Public interest advocate Gigi Sohn is withdrawing her nomination to the FCC, after a 16-month battle in which she faced relentless attacks from industry lobbyists and from commentators on the right.
“When I accepted his nomination over sixteen months ago, I could not have imagined that legions of cable and media industry lobbyists, their bought-and-paid-for surrogates, and dark money political groups with bottomless pockets would distort my over 30-year history as a consumer advocate into an absurd caricature of blatant lies,” Sohn wrote in a statement to The Washington Post. “The unrelenting, dishonest and cruel attacks on my character and my career as an advocate for the public interest have taken an enormous toll on me and my family.”
White House Press Secretary Karine Jean-Pierre told reporters, “She has tremendous intellect and experience, and we thought and we believed that she would be a … great candidate and would have been an excellent political official in this role. It is unfortunate and we are sad to see this happen.”
The announcement of her withdrawal came after Sen. Joe Manchin (D-WV) said that he would vote against her, costing Democrats a crucial vote if her nomination made it to the floor.
Sohn faced three hearings before the Senate Commerce Committee.
Sohn, a public interest advocate who served as special counsel to the FCC during the Obama administration, became a target of right-wing media, with figures like Tucker Carlson weighing in against her.
“It is a sad day for our country and our democracy when dominant industries, with assistance
from unlimited dark money, get to choose their regulators,” Sohn said in her statement. “And with the help of their friends in the Senate, the powerful cable and media companies have done just that.”
The FCC has been deadlocked 2-2 between the parties, meaning that the agency has avoided taking up more contentious items, like net neutrality and media consolidation.
Before the Senate Commerce Committee for a third time last month, Sohn blasted “false and misleading attacks on my record and my character.”
A guilt-by-association Daily Mail story had linked her membership on the board of the Electronic Frontier Foundation, which has often found itself at odds with studios and media companies over copyright issues, and its award to Mistress Blunt, a sex worker who was honored for her activism in digital rights and technology policy. EFF told the Daily Mail that Sohn had no role in selecting Blunt for the award.
Sohn also suggested that corporate lobbyists were purposefully working to stall her nomination, leaving the FCC neutralized to act on more robust regulatory efforts.
In her statement, she said, “Unfortunately, the American people are the real losers here. The FCC deadlock, now over two years long, will remain so for a long time. As someone who has advocated for my entire career for affordable, accessible broadband for every American, it is ironic that the 2-2 FCC will remain sidelined at the most consequential opportunity for broadband in our lifetimes.”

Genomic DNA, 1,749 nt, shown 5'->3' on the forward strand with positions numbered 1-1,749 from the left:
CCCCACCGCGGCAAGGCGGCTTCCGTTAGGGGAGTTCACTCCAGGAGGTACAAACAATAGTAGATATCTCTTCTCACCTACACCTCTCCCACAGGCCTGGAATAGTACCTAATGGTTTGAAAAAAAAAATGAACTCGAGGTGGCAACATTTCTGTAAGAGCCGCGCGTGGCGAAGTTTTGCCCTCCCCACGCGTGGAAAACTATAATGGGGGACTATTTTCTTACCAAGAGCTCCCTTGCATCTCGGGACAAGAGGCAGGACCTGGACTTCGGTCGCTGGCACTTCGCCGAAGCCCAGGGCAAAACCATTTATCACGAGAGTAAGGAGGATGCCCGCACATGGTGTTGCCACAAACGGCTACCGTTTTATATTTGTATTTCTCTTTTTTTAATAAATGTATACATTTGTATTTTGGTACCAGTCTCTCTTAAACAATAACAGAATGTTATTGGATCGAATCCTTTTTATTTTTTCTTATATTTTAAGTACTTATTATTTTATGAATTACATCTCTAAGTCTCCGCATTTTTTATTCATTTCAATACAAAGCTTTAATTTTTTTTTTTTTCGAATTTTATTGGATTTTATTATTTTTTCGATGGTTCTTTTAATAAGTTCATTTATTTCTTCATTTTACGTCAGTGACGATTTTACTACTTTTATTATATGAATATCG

Sohn would have been the first openly LGBTQ member to serve on the commission. She drew backing from figures such as Newsmax’s Chris Ruddy and One America’s Charles Herring, who credited her advocacy for smaller media entities in a cable universe dominated by media conglomerates.
But figures like Sen. Ted Cruz (R-TX) attacked Sohn as a partisan, citing some of her past tweets, including those made about Fox News. In announcing his opposition to Sohn, Manchin said in a statement, “Especially now, the FCC must remain above the toxic partisanship that Americans are sick and tired of, and Ms. Sohn has clearly shown she is not the person to do that.”
She faced two hearings last year, and her nomination advanced in a 14-14 vote in the Senate Commerce Committee. But it never came to the floor in the last Congress. President Joe Biden renominated her earlier this year.
Lawmakers also raised issues about her participation in a start up venture called Locast. The non-profit service provided streams of broadcast signals, but suspended operations after broadcast networks sued for copyright infringement and a federal judge ruled in their favor.
Sohn said last year that, for the first three years of her term, she would recuse herself from issues of retransmission consent and broadcast copyright. But lobbyists from other sectors of the industry — like cable — said that she should recuse herself from other areas as well. As co-founder and CEO of Public Knowledge, she had commented on a wide range of issues related to the internet and media.
A spokesperson for NCTA– The Internet & Television Association, the chief lobbying arm of the cable industry, said they had no comment on Sohn’s withdrawal.
Chris Lewis, the current president and CEO of the group, said in a statement, “The incessant and appalling personal attacks against Ms. Sohn, the outright lies about her character, and the deceptive tactics used to bully her will have ripple effects for both the public and any other nominees the Biden administration may want to serve in their government. This sets a dangerous precedent.”
Preston Padden, a former executive for The Walt Disney Co. and Fox, had championed Sohn’s nomination even though they found themselves at odds on certain issues through the years. He wrote on Twitter, “The industry won. Consumers lost.”
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